If Theatre & Company are not very, very careful they are going to get a reputation as star makers. IF/THEN, the company’s first production for 2019, brings Sydney theatre-goers another stunning female lead in Jocelyn O’Brien. O’Brien has an impressive resume but bursts bright as a bona-fide star in this production where her energy, voice and subtle characterization helm a show which necessarily falls, or in this case soars, on the strength of the lead.
The show tells the story of Elizabeth, whose what/if splits her into Beth and into Liz in a moment of decision and indecision. A divorce has brought Elizabeth, an urban planner, back to NYC and as she meets friends in the park, her one life becomes two … as separate as apartments yet, in both universes, her relationships are as complex as a squatters collective.
IF/ THEN famously starred Idina Menzel on Broadway but O’Brien shakes off any Menzel brashness from the first line. It’s a gentle creation she gives the audience, there’s a softness and temperate power in her character. Liz and Beth don’t shy away from being abrasive but the audience is brought to the heart of a woman who can change and grow in different worlds.
O’Brien is as charismatic when listening as she is when belting. She’s as brave in her choices as she can be when down in the warmth of her rich alto range. Then she is pitch perfect bitch with glorious top notes. Her characterisation gives a real sense of “working the problem” and her voice is breathtakingly good from beginning to end. That penultimate big note after 3 hours of non-stop performance deservedly brought the house down.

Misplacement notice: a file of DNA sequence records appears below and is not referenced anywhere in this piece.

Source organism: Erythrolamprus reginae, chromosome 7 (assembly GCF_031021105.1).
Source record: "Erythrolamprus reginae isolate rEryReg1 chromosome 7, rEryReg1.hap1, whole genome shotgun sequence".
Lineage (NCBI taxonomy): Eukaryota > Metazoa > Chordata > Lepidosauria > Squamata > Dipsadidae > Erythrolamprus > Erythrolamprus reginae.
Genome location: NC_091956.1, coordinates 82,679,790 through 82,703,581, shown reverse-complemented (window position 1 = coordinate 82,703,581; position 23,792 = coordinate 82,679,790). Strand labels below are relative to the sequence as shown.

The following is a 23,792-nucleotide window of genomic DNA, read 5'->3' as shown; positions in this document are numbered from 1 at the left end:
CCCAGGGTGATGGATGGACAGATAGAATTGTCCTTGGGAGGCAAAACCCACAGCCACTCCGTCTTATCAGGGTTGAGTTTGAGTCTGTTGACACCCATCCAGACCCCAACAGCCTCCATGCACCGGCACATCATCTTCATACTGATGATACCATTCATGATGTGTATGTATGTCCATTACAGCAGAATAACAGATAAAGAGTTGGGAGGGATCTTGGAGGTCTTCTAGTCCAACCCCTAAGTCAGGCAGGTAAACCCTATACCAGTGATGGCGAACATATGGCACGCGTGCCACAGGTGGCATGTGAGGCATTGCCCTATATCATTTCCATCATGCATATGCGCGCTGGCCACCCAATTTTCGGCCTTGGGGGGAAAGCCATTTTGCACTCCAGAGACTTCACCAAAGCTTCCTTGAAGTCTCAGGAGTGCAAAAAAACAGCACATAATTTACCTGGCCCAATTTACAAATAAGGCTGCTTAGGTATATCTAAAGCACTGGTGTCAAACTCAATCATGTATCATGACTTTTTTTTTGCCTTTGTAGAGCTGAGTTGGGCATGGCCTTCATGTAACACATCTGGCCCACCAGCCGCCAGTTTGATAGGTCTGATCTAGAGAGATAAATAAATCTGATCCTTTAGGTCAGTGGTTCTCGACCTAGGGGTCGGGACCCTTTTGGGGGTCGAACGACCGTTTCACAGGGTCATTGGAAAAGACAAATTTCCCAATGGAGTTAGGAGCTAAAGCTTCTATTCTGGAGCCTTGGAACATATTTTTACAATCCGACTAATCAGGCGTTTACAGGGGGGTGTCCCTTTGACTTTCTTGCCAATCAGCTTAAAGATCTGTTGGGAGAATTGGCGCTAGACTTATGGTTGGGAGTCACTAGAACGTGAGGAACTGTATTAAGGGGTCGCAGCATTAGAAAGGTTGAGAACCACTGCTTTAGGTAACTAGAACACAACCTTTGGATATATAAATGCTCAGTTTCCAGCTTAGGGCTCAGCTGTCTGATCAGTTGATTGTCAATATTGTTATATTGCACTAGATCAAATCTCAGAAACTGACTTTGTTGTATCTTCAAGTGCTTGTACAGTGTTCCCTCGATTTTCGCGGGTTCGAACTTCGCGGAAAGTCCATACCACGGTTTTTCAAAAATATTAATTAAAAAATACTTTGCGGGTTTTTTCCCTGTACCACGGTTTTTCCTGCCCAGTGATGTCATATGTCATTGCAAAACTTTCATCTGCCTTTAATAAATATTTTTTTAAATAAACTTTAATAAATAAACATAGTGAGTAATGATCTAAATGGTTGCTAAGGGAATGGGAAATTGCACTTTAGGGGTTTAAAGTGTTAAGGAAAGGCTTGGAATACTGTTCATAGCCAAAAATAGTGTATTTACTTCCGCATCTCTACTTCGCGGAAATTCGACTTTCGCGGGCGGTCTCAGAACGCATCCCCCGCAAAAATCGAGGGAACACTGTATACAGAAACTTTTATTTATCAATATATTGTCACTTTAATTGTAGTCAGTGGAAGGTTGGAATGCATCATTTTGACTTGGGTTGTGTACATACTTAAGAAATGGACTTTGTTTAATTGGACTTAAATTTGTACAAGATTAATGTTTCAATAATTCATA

And O’Brien has a full complement of interesting and enjoyable people to share the stage with. Rob Thompson is a Josh, a doctor a soldier, and he is well matched with O’Brien. He copes wryly with Liz’s more expressive repressions and is stolidly her champion in a compassionate and worldly way. There’s a terrific rapport between the two and the first kiss is romantic enough for an audience’s out loud ooooo. He does a great job of the more spoken aspects of music and his ‘You Never Know’ is quixotic and sweet in the face of her cranky intractability.
Lucas, who appears in both Liz and Beth’s lives, is played by Levi Burrows and his work shows an adept textual understanding as he becomes slightly different men in each of the two universes. His scenes with David (Michael McPhee) have modern day practicalities and an odd romance with a evident and entertaining likeability from each. Burrows has a very engaging voice too and his ‘You Don’t Have To Love Me’ is one of the highlights of the show. The two men also seem to have an infectiously great time in ‘Best Worst Mistake’.
Poor Stephen, though, Beth’s boss. He is stuck. Like a monument on the map he is unable to move despite his passions. Dave Collins is very noble in this role and his singing is a delight. He does such an empathetic job of wearing his heart on his sleeve and being charmingly comic in his dry way. Also bringing a very good comic character with superior singing is Ariane Sallis as Beth’s kooky friend Kate. Sallis can hold the audience in thrall as she sits downstage for storytime and break their heart with the big decision she will make against Beth’s advice.